All of us were filled with the joy of the day, as we pointed out to each other flocks of roseate spoonbills. Their brilliant pink breeding plumage contrasted with the grey sky as they flew back and forth, took off and landed. The ladies shouted with glee, like the little girls still inside, and pointed out each flock to one another. Valarie directed our gaze to a tri-colored heron wading in search of it's lunch. Our new friend Rosie joked as we paddled from marker to marker, what a day..... We had wanted to canoe/investigate the Light House Trails for some time. Every trip across the ferry took us right past the put in point for the trails. Our friend Sharon had mailed us her paddling trails map and we had been waiting for a day with little or no wind. Finally, a day arrived with a forecast of winds under ten miles per hour, and so we met Rosie and Val at the put in spot, slightly east of Aransas Pass. The wind was barely rippling the water as we crossed the shipping channel and entered the back bay swamps. We paddled easily across the first lighthouse lake, past a couple of other kayakers fishing from their craft. Empty duck blinds, a commonplace Texas sight, stood around the lake as we turned west and entered a narrow channel. The water had shallowed as soon as we crossed the channel and I had to get out and push the canoe past a spot before it deepened. The narrow pass was just big enough for us to glide through, the stabilizers almost snagging the brush on each side. Renita kept us straight and in the center as it finally widened a bit. Ibis were wading along as if to mark the trail. Spotting the next marker, I looked at the aerial photo and we headed northeast across Lighthouse lake number one. We almost missed the next marker, floating past a point but caught ourselves in time and rowed a little to the north where the sign came into view. The aerial photo map was the only way to go when threading through the the trails maze. Having to wade again, we went through another narrow pass and into another lake. Val and Rosie didn't have any problems, it seemed that it was my end of the canoe that got hung up. Hmmmmm, I wonder why? I raised the stabilizers as they were plowing a bit and the water was too shallow to be a danger. We were both hot and took off our life jackets. The wind died and the water became like glass, as we entered Lighthouse lake Number Three. Ahead, the lighthouse stood, as if guarding the intercoastal. A large ship passed on the other side, carrying oil to some refinery. Thousands of pintail ducks rose into the sky beating the water with their wings. We hadn't seen anyone else since entering the first lake. If it hadn't been for the distant hum of traffic it would have seemed like we were all alone, exploring the wild Texas coast. Stopping for lunch, at an unnamed island we took our bearings and were surprised that we had canoed four miles. I talked Val and Rosie into posing for pictures. Val mentioned that a cold front was supposed to pass us later that afternoon,(The weather forecasting here is extremely accurate compared to out west and the fronts arrive almost like they are on a train schedule). Floating through another small pass we saw redfish tailing. I cast as Renita played guide, but quickly got hung up on oyster shells. No redfish bothered my jig and plastic bait, but I had seen redfish tailing. Canoeing across the lake we met a fly fisherman who said he had caught one red, but he said it with a contentment as he recast his offering. Val and Rosie led the way as we canoed back into the shipping channel and to our trucks. We were all tired and sore from the five mile trail, called Cutters Loop. It had been a cloudy day with no wind, a perfect day to be on the water. Renita and I were both happy to have set a new record for our distance, five miles! We loaded up and talked with some other kayakers who said that we must be in great shape to have traveled so far. If they only knew. A perfect day filled with wonder, beauty, and shared times. Clear skies.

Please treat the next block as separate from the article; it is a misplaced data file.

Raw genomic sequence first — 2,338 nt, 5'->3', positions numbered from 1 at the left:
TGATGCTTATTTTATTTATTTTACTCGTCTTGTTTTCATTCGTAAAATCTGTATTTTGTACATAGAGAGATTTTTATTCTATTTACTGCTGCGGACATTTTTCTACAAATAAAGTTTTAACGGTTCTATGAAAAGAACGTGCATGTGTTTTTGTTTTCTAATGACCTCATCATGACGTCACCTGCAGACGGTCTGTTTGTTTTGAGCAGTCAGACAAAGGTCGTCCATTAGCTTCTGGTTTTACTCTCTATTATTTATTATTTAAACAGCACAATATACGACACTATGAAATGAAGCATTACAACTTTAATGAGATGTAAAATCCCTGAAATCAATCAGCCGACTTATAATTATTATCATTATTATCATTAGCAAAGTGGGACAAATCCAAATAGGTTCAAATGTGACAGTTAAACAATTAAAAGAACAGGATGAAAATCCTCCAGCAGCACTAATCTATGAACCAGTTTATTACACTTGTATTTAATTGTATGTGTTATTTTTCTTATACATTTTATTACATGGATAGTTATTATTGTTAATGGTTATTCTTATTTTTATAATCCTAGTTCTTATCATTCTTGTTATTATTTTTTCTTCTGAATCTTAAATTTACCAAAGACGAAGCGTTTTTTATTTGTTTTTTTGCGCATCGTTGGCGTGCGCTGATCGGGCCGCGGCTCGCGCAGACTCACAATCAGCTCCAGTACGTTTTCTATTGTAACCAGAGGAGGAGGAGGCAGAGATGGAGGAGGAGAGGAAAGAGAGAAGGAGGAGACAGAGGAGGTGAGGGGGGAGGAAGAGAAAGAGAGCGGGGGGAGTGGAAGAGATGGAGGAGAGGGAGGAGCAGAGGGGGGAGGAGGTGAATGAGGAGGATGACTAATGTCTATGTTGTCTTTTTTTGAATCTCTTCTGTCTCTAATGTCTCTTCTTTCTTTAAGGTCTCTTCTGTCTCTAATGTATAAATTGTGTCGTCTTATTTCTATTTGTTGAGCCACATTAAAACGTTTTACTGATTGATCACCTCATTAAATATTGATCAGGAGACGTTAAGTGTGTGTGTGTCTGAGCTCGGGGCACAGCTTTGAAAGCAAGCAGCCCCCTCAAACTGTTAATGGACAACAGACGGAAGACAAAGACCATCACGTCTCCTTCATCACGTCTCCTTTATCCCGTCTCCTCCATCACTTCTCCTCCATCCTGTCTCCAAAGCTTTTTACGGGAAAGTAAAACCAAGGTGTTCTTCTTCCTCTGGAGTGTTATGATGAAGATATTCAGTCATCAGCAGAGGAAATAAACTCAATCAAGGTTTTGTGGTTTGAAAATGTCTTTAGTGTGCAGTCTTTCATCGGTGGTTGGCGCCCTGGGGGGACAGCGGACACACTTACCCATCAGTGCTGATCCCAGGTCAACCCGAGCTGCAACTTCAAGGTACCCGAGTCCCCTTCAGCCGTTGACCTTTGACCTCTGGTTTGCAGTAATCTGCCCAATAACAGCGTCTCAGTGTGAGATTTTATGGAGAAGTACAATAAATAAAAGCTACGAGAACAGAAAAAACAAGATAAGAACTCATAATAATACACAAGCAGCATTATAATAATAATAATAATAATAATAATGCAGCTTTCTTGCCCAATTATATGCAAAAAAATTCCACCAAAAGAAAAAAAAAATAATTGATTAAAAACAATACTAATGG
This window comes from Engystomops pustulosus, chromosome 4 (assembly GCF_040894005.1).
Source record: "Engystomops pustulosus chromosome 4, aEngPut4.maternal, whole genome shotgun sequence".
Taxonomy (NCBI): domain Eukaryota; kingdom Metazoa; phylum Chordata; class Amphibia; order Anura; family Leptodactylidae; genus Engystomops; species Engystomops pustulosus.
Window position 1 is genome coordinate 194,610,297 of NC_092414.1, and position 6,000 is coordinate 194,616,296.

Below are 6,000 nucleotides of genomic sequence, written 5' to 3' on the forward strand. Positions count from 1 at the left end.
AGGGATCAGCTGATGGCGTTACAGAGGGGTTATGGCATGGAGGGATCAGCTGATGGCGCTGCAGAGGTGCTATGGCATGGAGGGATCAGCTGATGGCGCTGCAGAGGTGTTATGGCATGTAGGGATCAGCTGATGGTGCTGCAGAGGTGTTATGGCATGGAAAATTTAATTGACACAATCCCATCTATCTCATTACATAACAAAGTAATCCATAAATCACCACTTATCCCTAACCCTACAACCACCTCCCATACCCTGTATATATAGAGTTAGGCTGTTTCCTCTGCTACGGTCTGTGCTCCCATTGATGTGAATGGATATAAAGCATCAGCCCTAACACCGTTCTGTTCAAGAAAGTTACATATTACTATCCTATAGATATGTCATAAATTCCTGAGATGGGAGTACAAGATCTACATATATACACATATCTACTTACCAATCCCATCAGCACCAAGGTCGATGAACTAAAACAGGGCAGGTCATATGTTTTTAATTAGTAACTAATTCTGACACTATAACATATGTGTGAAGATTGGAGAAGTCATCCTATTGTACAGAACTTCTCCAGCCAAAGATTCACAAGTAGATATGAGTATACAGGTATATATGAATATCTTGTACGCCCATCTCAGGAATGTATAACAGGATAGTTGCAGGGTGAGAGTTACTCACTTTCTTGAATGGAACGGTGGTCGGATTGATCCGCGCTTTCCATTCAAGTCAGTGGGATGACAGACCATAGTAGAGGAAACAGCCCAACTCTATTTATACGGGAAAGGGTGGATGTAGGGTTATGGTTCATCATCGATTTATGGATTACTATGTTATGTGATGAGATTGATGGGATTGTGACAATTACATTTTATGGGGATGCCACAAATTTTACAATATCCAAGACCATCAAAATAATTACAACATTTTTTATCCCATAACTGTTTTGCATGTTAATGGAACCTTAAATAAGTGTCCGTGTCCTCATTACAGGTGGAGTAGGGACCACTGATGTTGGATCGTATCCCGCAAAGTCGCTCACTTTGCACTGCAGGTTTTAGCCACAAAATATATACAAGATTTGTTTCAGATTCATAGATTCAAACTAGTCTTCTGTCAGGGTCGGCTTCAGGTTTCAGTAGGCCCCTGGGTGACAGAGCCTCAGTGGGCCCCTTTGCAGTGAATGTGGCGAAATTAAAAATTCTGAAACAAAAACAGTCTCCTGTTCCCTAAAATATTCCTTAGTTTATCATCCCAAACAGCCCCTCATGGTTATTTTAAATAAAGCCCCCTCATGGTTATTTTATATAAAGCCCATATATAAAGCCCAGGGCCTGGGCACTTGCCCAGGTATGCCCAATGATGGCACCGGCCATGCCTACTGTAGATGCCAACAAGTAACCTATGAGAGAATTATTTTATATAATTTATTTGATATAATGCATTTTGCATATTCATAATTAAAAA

ps If you go here be sure to have the serial trail map as getting confused is a real possibility. Also check that its approaching high tide or you won't go very far. I would also bring some shoes for protection from oyster shells in case you have to wade, even though it was a problem in only a few areas. Finally, it took us three easy hours with no wind.